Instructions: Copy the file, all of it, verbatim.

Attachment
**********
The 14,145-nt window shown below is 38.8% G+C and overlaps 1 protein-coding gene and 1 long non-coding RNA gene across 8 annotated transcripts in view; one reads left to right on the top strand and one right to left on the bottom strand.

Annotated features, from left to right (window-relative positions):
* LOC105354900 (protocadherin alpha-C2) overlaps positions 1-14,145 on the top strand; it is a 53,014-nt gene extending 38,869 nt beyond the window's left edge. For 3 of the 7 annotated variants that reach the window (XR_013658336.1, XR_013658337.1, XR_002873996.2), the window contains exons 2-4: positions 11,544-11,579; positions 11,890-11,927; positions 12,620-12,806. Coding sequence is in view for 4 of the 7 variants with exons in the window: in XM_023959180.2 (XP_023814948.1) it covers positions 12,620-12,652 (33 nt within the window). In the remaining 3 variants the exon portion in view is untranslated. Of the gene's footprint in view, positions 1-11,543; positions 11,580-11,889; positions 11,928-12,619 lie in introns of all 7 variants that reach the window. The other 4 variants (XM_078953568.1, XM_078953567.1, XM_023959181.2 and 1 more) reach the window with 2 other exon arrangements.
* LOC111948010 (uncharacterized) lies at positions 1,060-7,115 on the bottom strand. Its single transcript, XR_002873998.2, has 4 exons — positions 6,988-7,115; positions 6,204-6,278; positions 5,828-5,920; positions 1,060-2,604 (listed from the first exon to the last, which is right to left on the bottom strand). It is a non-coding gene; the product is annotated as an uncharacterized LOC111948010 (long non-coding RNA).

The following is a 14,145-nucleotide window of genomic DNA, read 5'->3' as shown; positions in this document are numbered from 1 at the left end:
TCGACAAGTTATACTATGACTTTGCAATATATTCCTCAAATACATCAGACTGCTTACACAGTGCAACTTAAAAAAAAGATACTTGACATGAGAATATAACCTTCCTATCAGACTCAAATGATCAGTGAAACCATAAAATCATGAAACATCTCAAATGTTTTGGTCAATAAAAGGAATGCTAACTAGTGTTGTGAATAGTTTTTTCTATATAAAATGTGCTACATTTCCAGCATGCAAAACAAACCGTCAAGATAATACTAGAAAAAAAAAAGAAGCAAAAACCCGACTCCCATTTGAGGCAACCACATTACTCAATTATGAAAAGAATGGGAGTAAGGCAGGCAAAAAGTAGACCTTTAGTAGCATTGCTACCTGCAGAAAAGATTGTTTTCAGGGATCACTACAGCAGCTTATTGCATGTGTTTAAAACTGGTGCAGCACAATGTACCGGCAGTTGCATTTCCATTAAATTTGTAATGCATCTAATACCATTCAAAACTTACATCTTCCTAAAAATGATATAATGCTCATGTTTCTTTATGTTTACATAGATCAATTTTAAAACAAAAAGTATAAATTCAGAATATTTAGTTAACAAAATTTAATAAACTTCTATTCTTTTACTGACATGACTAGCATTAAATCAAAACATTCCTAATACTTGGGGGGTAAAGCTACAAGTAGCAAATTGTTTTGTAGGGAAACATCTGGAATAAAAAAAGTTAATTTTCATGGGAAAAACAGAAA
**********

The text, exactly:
The 14,145-nt window shown below is 38.8% G+C and overlaps 1 protein-coding gene and 1 long non-coding RNA gene across 8 annotated transcripts in view; one reads left to right on the top strand and one right to left on the bottom strand.

Annotated features, from left to right (window-relative positions):
* LOC105354900 (protocadherin alpha-C2) overlaps positions 1-14,145 on the top strand; it is a 53,014-nt gene extending 38,869 nt beyond the window's left edge. For 3 of the 7 annotated variants that reach the window (XR_013658336.1, XR_013658337.1, XR_002873996.2), the window contains exons 2-4: positions 11,544-11,579; positions 11,890-11,927; positions 12,620-12,806. Coding sequence is in view for 4 of the 7 variants with exons in the window: in XM_023959180.2 (XP_023814948.1) it covers positions 12,620-12,652 (33 nt within the window). In the remaining 3 variants the exon portion in view is untranslated. Of the gene's footprint in view, positions 1-11,543; positions 11,580-11,889; positions 11,928-12,619 lie in introns of all 7 variants that reach the window. The other 4 variants (XM_078953568.1, XM_078953567.1, XM_023959181.2 and 1 more) reach the window with 2 other exon arrangements.
* LOC111948010 (uncharacterized) lies at positions 1,060-7,115 on the bottom strand. Its single transcript, XR_002873998.2, has 4 exons — positions 6,988-7,115; positions 6,204-6,278; positions 5,828-5,920; positions 1,060-2,604 (listed from the first exon to the last, which is right to left on the bottom strand). It is a non-coding gene; the product is annotated as an uncharacterized LOC111948010 (long non-coding RNA).

The following is a 14,145-nucleotide window of genomic DNA, read 5'->3' as shown; positions in this document are numbered from 1 at the left end:
TCGACAAGTTATACTATGACTTTGCAATATATTCCTCAAATACATCAGACTGCTTACACAGTGCAACTTAAAAAAAAGATACTTGACATGAGAATATAACCTTCCTATCAGACTCAAATGATCAGTGAAACCATAAAATCATGAAACATCTCAAATGTTTTGGTCAATAAAAGGAATGCTAACTAGTGTTGTGAATAGTTTTTTCTATATAAAATGTGCTACATTTCCAGCATGCAAAACAAACCGTCAAGATAATACTAGAAAAAAAAAAGAAGCAAAAACCCGACTCCCATTTGAGGCAACCACATTACTCAATTATGAAAAGAATGGGAGTAAGGCAGGCAAAAAGTAGACCTTTAGTAGCATTGCTACCTGCAGAAAAGATTGTTTTCAGGGATCACTACAGCAGCTTATTGCATGTGTTTAAAACTGGTGCAGCACAATGTACCGGCAGTTGCATTTCCATTAAATTTGTAATGCATCTAATACCATTCAAAACTTACATCTTCCTAAAAATGATATAATGCTCATGTTTCTTTATGTTTACATAGATCAATTTTAAAACAAAAAGTATAAATTCAGAATATTTAGTTAACAAAATTTAATAAACTTCTATTCTTTTACTGACATGACTAGCATTAAATCAAAACATTCCTAATACTTGGGGGGTAAAGCTACAAGTAGCAAATTGTTTTGTAGGGAAACATCTGGAATAAAAAAAGTTAATTTTCATGGGAAAAACAGAAA